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« Brian Jenner on Mrs T | Main | Hannah Parker: Painting and Positioning »

October 04, 2006

Comments

Simon Turton

Yes... a hangover could well be in order when we get to the next election, because despite everyone in the party willing things to happen, as of now it ain't!

I am quite active in my local association and the average age must be late-60s; me in my v. early 40s is frequently described as "young", which is extremely flattering.

However, my main point is that there will be an increasing mismatch between the message from the metropolitan-focused leadership and the opinions at the grassroots. Those in their 60s and 70s will remember the Thatcher years and what led up to that historic election win in 1979: stagflation and unruly unions, to say the least.

Those of my generation and younger, for whom politics is a massive turn-off, there is a need and desire to see something different again.

The me-too approach to politics, as with brands, means that the premium brand wins the day. I don't for one minute believe that Labour is a premium brand any longer (it is quite tarnished now) but the Tory position of copying and trying to better Labour policies is nothing but folly.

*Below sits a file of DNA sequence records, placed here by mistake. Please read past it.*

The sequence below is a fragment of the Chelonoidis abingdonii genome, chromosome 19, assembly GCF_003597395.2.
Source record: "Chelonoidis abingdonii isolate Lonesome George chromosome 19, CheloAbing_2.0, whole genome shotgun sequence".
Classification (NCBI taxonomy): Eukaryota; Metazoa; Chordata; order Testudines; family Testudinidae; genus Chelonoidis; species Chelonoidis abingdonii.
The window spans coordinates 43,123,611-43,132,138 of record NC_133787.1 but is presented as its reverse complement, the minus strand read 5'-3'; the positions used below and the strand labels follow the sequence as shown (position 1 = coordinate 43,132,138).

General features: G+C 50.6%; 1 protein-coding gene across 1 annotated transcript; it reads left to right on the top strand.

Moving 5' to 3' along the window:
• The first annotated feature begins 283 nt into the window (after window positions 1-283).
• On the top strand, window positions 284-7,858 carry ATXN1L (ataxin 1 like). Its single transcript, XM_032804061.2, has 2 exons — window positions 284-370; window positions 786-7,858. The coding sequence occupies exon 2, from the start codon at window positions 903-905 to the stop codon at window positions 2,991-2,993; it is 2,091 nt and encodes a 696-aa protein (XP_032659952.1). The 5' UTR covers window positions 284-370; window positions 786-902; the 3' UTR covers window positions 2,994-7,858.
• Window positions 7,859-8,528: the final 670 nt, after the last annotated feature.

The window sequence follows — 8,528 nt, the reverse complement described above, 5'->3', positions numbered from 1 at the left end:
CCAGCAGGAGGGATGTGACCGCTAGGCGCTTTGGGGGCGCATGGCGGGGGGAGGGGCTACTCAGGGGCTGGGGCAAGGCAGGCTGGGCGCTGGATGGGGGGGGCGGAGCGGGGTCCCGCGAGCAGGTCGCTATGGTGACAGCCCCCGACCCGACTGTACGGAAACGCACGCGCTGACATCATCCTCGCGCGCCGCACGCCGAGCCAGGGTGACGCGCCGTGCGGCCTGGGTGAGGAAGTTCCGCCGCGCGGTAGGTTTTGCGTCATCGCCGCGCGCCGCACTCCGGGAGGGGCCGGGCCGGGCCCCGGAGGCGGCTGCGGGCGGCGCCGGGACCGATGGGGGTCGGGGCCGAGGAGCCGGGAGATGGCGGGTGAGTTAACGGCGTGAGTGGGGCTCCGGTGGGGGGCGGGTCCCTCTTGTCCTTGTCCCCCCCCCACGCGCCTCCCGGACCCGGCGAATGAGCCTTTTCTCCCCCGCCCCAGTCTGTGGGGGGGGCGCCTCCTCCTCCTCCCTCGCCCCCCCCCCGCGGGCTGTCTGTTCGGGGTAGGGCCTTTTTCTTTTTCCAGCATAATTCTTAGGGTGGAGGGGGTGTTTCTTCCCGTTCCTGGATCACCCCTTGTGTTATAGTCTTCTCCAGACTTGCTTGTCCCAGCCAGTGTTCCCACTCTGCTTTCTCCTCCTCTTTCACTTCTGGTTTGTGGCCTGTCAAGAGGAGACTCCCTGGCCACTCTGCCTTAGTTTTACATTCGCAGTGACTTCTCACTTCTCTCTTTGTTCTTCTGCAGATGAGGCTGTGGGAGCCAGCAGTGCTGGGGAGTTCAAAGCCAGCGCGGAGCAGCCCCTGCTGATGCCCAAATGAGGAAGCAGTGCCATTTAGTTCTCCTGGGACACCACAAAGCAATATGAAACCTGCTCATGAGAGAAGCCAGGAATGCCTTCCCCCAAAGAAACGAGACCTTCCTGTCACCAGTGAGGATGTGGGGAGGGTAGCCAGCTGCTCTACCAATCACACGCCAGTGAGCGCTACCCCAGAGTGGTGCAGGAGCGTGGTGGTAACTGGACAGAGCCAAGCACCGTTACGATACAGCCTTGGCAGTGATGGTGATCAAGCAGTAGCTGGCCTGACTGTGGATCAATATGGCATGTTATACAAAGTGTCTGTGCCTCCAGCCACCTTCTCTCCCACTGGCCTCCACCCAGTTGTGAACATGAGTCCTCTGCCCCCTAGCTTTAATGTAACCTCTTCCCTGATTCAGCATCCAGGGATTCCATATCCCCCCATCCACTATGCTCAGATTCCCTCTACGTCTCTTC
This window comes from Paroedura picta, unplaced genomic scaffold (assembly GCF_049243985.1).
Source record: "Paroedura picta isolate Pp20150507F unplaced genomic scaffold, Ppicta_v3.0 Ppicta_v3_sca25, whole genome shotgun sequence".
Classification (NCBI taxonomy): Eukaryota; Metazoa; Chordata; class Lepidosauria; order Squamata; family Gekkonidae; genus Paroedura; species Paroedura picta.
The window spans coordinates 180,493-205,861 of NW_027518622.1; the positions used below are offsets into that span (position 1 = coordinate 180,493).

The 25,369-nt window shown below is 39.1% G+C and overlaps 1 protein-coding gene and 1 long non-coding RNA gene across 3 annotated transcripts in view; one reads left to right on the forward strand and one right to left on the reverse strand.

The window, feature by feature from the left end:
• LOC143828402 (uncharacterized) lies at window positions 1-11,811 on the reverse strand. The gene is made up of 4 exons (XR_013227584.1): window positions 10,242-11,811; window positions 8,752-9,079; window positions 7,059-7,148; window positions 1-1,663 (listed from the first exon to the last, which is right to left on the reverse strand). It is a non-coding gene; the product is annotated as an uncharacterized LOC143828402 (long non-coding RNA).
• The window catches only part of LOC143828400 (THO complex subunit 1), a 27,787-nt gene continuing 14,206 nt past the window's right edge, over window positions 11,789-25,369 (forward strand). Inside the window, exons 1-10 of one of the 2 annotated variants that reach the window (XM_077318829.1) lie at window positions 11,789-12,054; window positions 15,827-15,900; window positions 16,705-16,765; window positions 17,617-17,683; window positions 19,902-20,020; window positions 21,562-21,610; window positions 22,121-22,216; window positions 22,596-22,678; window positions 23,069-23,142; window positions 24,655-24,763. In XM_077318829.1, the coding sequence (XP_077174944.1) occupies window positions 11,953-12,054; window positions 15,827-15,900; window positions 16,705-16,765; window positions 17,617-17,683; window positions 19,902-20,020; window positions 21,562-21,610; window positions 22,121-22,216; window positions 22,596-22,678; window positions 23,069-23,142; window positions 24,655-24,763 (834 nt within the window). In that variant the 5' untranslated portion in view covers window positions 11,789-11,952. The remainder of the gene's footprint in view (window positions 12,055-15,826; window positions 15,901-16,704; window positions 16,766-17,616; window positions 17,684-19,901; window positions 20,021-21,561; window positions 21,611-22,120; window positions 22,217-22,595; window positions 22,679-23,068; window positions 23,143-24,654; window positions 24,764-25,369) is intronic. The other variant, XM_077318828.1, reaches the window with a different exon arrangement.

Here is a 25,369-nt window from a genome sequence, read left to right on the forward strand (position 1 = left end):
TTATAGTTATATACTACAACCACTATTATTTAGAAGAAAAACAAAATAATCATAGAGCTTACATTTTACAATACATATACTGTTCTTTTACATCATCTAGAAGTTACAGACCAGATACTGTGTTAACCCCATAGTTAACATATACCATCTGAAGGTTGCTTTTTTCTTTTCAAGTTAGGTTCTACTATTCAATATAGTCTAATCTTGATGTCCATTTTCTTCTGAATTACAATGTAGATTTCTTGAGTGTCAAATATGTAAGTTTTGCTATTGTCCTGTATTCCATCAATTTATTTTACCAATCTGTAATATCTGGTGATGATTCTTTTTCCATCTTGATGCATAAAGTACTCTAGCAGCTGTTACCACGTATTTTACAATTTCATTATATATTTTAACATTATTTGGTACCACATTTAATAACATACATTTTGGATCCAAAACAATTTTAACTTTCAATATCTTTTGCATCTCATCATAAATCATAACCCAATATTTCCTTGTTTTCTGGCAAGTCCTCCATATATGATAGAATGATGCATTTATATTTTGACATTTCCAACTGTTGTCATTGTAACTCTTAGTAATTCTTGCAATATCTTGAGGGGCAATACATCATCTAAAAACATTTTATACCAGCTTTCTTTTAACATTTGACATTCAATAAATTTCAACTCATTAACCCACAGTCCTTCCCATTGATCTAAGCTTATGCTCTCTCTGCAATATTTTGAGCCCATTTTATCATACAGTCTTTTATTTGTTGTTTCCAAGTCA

The grassroots activists - those who will be door-knocking and really trying to sell the message - will find it hard to motivate themselves when all they will be able to do is repeat Labour policies in Tory clothes (mixed metaphors notwithstanding!).

Cameron is right that the party needs to (and I hate the phrase) re-connect with the people, but perhaps they should have asked the grassroots what the main issues to voters are. It would have given a steer to the direction that the party should be going.

Unfortunately, Cameron's approach has been to throw out the baby with the proverbial bathwater. So, all we have to entice the electorate is a trendy new logo (they think) that could be applied to anything to do with timber, the Green Party or a symbol for a woodland visitor attraction. We have no policies whatsoever, but we do seem to have a list of what they won't be doing.

If I am disillusioned after this week in Bournemouth, the party doesn't stand a chance of winning the floating voter; no, they're now looking at the LibDems (at least they seem to have some policies).

I hope that between now and the next election that Cameron and his team start differentiating themselves from Labour; that they do come up with some real eye-catching and even controversial policies; that they stop imitating the on-message approach that New Labour used (we've now all seen that before) and that they start behaving like a real opposition party.

Talking of that drink...

Yours sincerely

Simon Turton

James Maskell

I thought we were promised more policy? That was I was expecting from this Conference. I feel very disappointed.

malcolm

You're always disappointed these days James.

Ernesto Rebelde

Power to the people.

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